The disciples wondered what Jesus meant by ‘a little while.’ They were concerned about literal time. Just how long would Jesus be gone for? And where was he going? These would be the obvious questions any of us would have if a friend said to us that they will be going away for a little while. But Jesus answers the deeper question. The question they should have been asking. That is, what will it be like for us when you have gone? And what will you be doing? The disciples wanted to know about the ‘quantity’ of ‘a little while’. Jesus tells them about the quality of this little while. He tells them what it will mean for them that he will be ascending to the Father. And to do that, he turns to the illustration of a mother giving birth. Everyone can relate to that. Most of us are not mothers. But recent studies have shown that the overwhelming majority of all people have a birth mother. I believe the figure was somewhere around 100%!  So this illustration Jeus used is something we can all relate to. And if we have been lucky enough to know our birth mothers, we were probably told (perhaps on those occasions when we were not showing proper appreciation for our mothers) just how difficult it was to bring us into the world. So we know that giving birth is very difficult. But we also know that as soon as a new baby is born, it is all worthwhile. That is what the expectant mother had been looking forward to for all those months.

Well, Jesus is telling us that that is what it will be like for us. Things will not always be easy for us during this ‘little while’ in which he is away. In fact, they will often be very difficult. But for those of us who follow Jesus, it is his return to us that we wait for – that we are looking forward to. It is Jesus’ return that makes everything worthwhile. It may be hard for us to imagine now, but when that day comes, all the difficulties and pain of this life will seem like nothing in comparison to the joy we will then have.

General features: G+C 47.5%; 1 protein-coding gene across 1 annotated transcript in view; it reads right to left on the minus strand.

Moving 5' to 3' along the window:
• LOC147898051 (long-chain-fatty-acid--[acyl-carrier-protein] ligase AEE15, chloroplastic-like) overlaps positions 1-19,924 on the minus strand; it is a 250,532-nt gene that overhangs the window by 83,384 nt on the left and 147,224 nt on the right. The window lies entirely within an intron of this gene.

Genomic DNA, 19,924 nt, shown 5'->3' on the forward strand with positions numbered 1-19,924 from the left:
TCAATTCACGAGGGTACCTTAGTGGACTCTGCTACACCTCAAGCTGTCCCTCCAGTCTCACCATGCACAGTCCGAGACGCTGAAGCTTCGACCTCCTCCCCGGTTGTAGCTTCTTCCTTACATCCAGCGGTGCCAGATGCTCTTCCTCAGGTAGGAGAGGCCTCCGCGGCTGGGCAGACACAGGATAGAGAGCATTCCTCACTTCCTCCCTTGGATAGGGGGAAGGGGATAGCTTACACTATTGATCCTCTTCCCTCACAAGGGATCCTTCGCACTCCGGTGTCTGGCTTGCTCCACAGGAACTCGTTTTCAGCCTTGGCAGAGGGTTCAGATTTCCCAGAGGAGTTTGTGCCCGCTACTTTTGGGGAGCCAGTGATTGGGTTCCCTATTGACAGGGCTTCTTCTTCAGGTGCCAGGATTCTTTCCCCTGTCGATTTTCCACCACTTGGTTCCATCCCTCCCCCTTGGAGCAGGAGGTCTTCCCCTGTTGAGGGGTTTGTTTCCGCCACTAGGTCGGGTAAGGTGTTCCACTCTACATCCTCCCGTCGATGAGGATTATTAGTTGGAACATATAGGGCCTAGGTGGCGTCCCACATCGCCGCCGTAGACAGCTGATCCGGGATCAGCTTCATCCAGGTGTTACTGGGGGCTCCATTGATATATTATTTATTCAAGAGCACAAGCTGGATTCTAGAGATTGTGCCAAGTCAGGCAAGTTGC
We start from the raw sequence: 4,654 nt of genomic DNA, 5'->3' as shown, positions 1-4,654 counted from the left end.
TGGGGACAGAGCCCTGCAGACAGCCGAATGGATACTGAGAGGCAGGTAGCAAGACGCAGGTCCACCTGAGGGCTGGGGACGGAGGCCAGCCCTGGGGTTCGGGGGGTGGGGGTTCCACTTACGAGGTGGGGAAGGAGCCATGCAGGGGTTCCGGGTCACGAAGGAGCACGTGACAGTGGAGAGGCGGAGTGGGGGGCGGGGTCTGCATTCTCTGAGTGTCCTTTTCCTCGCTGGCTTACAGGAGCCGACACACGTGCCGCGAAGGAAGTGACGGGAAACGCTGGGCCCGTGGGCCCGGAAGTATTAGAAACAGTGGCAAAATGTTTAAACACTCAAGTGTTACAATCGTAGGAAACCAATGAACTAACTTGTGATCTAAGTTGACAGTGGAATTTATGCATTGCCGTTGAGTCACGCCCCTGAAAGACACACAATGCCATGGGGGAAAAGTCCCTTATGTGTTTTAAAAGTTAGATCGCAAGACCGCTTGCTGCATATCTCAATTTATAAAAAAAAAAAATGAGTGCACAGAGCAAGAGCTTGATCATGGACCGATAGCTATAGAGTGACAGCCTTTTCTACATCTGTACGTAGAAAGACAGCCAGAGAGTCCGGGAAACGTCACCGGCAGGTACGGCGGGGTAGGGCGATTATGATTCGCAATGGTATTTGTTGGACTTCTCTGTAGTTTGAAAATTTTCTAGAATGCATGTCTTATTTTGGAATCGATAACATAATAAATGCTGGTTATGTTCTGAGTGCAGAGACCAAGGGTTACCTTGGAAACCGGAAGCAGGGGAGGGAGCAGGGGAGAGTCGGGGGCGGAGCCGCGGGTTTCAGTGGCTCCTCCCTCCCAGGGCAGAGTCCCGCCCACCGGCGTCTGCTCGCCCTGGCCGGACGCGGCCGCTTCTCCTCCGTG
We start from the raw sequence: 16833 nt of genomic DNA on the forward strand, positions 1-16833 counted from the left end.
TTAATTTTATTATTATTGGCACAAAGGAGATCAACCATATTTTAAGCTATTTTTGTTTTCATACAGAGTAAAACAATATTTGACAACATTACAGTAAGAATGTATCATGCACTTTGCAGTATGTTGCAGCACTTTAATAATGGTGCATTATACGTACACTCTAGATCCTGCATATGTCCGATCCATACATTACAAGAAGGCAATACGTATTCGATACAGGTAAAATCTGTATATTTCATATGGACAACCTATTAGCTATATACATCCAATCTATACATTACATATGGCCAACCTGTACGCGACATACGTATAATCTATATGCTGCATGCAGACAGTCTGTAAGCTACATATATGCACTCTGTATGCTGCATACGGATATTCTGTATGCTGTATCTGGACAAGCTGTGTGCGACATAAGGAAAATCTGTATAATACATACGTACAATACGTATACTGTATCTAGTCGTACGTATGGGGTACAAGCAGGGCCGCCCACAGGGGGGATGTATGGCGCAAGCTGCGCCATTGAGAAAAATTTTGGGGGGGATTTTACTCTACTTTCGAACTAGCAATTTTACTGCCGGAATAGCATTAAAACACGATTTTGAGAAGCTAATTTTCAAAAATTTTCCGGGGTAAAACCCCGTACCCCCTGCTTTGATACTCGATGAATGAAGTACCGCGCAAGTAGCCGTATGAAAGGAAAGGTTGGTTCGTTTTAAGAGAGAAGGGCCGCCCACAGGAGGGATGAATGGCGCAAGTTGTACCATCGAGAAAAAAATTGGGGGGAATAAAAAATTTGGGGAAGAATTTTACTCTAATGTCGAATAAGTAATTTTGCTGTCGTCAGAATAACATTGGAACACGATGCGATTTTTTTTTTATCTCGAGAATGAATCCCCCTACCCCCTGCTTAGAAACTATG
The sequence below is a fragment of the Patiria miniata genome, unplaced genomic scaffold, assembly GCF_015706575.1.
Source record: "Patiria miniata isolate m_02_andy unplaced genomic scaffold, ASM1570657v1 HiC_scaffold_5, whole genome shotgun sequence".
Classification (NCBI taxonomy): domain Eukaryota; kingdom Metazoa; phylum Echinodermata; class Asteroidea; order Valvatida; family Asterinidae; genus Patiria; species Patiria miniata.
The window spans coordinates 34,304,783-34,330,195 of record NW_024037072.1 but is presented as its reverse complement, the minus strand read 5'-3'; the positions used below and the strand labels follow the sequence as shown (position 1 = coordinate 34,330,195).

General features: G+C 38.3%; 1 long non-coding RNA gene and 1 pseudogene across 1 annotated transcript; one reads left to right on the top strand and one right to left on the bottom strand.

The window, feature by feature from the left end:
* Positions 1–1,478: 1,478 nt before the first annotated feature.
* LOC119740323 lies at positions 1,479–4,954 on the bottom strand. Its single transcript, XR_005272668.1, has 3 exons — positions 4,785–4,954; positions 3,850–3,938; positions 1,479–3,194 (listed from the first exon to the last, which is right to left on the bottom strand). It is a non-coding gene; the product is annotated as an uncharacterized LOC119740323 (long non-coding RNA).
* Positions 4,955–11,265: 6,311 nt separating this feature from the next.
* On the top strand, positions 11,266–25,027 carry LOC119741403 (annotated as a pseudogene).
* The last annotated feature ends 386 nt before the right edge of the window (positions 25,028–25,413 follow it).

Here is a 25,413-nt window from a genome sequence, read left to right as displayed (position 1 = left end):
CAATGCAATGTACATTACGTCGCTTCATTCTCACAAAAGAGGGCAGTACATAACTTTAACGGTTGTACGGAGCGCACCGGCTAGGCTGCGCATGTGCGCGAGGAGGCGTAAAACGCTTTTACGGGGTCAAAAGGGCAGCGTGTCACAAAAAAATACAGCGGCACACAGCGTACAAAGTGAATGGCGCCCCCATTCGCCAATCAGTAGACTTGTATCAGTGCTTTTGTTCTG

This is the point of the ascension of Jesus to Heaven. It is not about Jesus being gone from us. It is about where Jesus is now and what he is doing for us now. And that is why we do not commemorate the Ascension as the sad occasion of Jesus leaving us. But we celebrate it as something very positive and exciting.

Jesus explains to his disciples that because he is going the Father, this is a good thing. It means that he is taking up his place again in Heaven. It means we can ask anything of the Father in Jesus’ name.  He tells his disciples to ask that they might receive, and that their joy might be complete.

Jesus is telling his disciples that while it might be difficult not having him with them physically, there are also advantages to his being away. Instead of focusing simply on the fact that Jesus is no longer with us on this earth, he asks us to think about where he is: Jesus is with the Father in the heavenly kingdom. Jesus has not left or abandoned us. He is preparing a place for us. We read in John 14:2-3 that Jesus told his disciples: ‘In my Father’s house there are many dwelling places. If it were not so, would I have told you that I go to prepare a place for you? And if I go and prepare a place for you, I will come again and take you to myself.’

Because Jesus has ascended to the Father, we know that he is speaking on our behalf, we know that he is preparing a place for us, and we know that he will come again.

The Ascension is not a reminder that Jesus has somehow left us. It is, instead, a reminder of how Jesus is with us now. It is a reminder of what Jesus is doing for us now. And it is a reminder that Jesus will come again to us to take us unto himself.

Happy Ascension Sunday!


Pastor Mark Worthing.
Port Masquarie.